7. A methodology to generate high-resolution digital elevation model (DEM) and surface water profile for a physical model using close range photogrammetric (CRP) technique

    Science.gov (United States)

    Méndez Incera, F. J.; Erikson, L. H.; Ruggiero, P.; Barnard, P.; Camus, P.; Rueda Zamora, A. C.

    2014-12-01

    Comprehensive understanding of the river flow dynamics with varying topography in a real field is very intricate and difficult. Conventional experimental methods based on manual data collection are time consuming and prone to many errors. Recently, remotely sensed satellite imageries are at the best to provide necessary information for large area provided the high resolution but which are very expensive and untimely, consequently, attaining accurate river bathymetry from relatively course resolution and untimely imageries are inaccurate and impractical. Despite of that, these data are often being used to calibrate the river flow models, though these models require highly accurate morpho-dynamic data in order to predict the flow field precisely. Under this circumstance, these data could be supplemented through experimental observations in a physical model with modern techniques. This paper proposes a methodology to generate highly accurate river bathymetry and water surface (WS) profile for a physical model of river network system using CRP technique. For the task accomplishment, a number of DSLR Nikon D5300 cameras (mounted at 3.5 m above the river bed) were used to capture the images of the physical model and the flooding scenarios during the experiments. During experiment, non-specular materials were introduced at the inlet and images were taken simultaneously from different orientations and altitudes with significant overlap of 80%. Ground control points were surveyed using two ultrasonic sensors with ±0.5 mm vertical accuracy. The captured images are, then processed in PhotoScan software to generate the DEM and WS profile. The generated data were then passed through statistical analysis to identify errors. Accuracy of WS profile was limited by extent and density of non-specular powder and stereo-matching discrepancies. Furthermore, several factors of camera including orientation, illumination and altitude of camera. The CRP technique for a large scale physical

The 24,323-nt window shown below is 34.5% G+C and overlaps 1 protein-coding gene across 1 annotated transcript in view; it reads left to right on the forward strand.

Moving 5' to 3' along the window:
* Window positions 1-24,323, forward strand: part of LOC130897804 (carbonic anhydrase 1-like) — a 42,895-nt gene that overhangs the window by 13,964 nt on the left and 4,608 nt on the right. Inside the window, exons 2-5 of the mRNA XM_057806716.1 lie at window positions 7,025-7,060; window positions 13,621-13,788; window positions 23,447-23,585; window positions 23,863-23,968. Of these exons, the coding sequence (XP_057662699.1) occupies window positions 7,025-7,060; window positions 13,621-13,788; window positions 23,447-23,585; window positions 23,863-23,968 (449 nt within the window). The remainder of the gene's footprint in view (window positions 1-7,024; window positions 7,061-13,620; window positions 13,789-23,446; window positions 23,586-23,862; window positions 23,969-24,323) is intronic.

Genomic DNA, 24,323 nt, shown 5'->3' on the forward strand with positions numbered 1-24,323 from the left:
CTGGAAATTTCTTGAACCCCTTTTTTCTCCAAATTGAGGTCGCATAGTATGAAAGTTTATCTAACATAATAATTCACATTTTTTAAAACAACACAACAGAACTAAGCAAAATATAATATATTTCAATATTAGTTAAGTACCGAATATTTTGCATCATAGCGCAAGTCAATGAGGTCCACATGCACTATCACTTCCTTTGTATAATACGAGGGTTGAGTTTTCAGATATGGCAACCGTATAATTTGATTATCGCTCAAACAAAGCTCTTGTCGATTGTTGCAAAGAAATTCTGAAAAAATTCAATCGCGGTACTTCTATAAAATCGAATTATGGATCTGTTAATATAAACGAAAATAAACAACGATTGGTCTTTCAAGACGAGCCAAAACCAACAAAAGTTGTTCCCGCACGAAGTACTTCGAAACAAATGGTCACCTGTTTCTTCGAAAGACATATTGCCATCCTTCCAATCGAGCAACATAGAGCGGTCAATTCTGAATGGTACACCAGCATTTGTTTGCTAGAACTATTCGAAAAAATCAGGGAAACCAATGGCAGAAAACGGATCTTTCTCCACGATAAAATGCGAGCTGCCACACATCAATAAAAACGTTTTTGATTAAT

8. Interpolation Routines Assessment in ALS-Derived Digital Elevation Models for Forestry Applications

    Directory of Open Access Journals (Sweden)

    Antonio Luis Montealegre

    2015-07-01

    Full Text Available Airborne Laser Scanning (ALS is capable of estimating a variety of forest parameters using different metrics extracted from the normalized heights of the point cloud using a Digital Elevation Model (DEM. In this study, six interpolation routines were tested over a range of land cover and terrain roughness in order to generate a collection of DEMs with spatial resolution of 1 and 2 m. The accuracy of the DEMs was assessed twice, first using a test sample extracted from the ALS point cloud, second using a set of 55 ground control points collected with a high precision Global Positioning System (GPS. The effects of terrain slope, land cover, ground point density and pulse penetration on the interpolation error were examined stratifying the study area with these variables. In addition, a Classification and Regression Tree (CART analysis allowed the development of a prediction uncertainty map to identify in which areas DEMs and Airborne Light Detection and Ranging (LiDAR derived products may be of low quality. The Triangulated Irregular Network (TIN to raster interpolation method produced the best result in the validation process with the training data set while the Inverse Distance Weighted (IDW routine was the best in the validation with GPS (RMSE of 2.68 cm and RMSE of 37.10 cm, respectively.